Last month, headlines were grabbed by the Archbishop of Canterbury's attack upon US foreign policy. But the deeper point, widely missed, was his attack upon western modernity in general. "There is something about western modernity which really does eat away at the soul," he insisted in his interview with the Muslim magazine, Emel. And his argument was simple: our brand of modernity turns people into things defined by their function. All too often, we are what we do.
This was the sort of thing that used to be said by Marxists back when they were a more potent cultural force. In the world of efficiency savings, productivity and league tables, humans are more and more treated as tools in some vast machine-like system. We all too easily cede our humanity to the impersonal workings of the day-to-day routine.
Which is why for the archbishop, as for a great many religious leaders, the key battleground is time. He wants us to slow things down, to resist the frantic fascism of the diary. He calls on us to fight back with a battery of practices: art, prayer, holidays. Not art to make us more sophisticated; not prayer to lobby God; not holidays to get us ready for yet more work - for all this is to render them in overly functional terms, as if they always must have some further purpose. Rather, we must learn from our children and, specifically, from children's play: something that is both joyous and yet, as far as they are concerned, wholly without deeper purpose.
In 2006 I received just such an epiphany from my kids who decided that the most important thing to do on a sunny day was to produce a world cup of crisps. Often a reluctant holiday goer, I had persuaded myself that I needed a break so I could return to work with great vigour (always the functionalist's justification for time away from the desk). For Alice and Isabella, the debate heated up and took on a world of importance. The crucial question: Wotsits or Quavers? As it happens, I too have strong opinions on this subject and I entered the fray. Graphs and lists were drawn up. New candidates considered. The winners and losers endlessly renegotiated. It was the happiest day of the year, and yet, as far as I could see, we achieved nothing beyond the sheer enjoyment of each other's company.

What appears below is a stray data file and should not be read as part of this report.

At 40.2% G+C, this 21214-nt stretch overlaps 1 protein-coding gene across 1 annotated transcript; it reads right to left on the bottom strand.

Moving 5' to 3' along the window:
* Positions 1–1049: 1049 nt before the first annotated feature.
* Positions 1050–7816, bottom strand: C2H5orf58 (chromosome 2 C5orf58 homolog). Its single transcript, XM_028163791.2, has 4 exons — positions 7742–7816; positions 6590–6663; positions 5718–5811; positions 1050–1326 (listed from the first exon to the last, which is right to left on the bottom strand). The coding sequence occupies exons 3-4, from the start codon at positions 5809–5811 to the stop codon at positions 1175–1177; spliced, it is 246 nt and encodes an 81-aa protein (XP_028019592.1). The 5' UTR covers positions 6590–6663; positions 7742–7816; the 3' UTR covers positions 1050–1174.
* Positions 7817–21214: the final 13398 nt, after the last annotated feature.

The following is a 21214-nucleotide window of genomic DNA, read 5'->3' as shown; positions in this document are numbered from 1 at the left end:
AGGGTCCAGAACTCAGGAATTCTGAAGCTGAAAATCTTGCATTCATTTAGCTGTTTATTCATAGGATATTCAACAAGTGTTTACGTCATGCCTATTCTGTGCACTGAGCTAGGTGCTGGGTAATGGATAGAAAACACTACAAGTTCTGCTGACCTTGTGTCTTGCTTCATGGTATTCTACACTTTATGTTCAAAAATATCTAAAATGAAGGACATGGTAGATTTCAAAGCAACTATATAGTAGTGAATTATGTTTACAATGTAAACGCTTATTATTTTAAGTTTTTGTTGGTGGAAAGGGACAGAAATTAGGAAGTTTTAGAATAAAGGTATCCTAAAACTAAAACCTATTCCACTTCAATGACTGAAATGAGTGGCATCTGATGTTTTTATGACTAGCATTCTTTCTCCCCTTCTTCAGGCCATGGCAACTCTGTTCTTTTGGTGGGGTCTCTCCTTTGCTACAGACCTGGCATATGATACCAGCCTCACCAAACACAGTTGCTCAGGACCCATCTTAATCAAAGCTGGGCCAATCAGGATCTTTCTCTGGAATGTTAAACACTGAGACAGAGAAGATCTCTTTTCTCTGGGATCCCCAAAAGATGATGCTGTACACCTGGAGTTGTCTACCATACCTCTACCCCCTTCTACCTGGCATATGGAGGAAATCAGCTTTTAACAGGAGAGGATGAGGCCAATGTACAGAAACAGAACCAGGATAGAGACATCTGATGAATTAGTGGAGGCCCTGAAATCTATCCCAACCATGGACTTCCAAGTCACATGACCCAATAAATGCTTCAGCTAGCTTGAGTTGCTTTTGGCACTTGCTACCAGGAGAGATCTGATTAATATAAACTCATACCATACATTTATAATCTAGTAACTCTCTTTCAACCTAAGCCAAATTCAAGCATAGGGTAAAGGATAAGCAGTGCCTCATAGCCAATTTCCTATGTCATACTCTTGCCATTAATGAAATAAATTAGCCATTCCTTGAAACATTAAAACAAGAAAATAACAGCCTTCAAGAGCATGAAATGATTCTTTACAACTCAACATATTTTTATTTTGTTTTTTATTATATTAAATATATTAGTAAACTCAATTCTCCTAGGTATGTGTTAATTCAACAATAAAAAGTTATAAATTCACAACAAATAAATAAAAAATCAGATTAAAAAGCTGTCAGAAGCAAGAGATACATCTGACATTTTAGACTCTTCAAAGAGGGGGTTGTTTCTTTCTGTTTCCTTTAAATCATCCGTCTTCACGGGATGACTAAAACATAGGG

It's for the same reason that the archbishop commends the Muslim practise of praying five times a day. Simply put, prayer is time spent with God. "What is prayer for?" isn't an easy question because there are vast acres of time where it doesn't seem to be for anything at all. And yet, perhaps because of this, it offers the mental and spiritual space that is so hard to come by within the fraught culture of western modernity.
Religion resists the oppressive efficiency of time management because there is nothing to measure. Atheists think that it's the fatal weakness of the God idea that it lacks empirical verifiability. But a world where everything is measurable and testable, and can be turned into a league table, is a world where competition can find its way into every nook and cranny of life. And this, in turn, allows no escape from the omnipresence of market forces.
Marx made the point that capitalism turns everything into a commodity - and thus people into objects. Christians would agree, but also see Marx's uncompromising materialism as being part of the problem. For in spite of Marx, this materialism has been conscripted into the service of capital and forms the bars of our cage. Which is why the Marxists failed, and why the people offering a genuinely countercultural critique of western modernity are to be found in churches, mosques and synagogues.
(c) Giles Fraser is vicar of Putney and a lecturer in philosophy at Wadham College, Oxford. This article is adapted from one first published by The Guardian, with acknowledgements.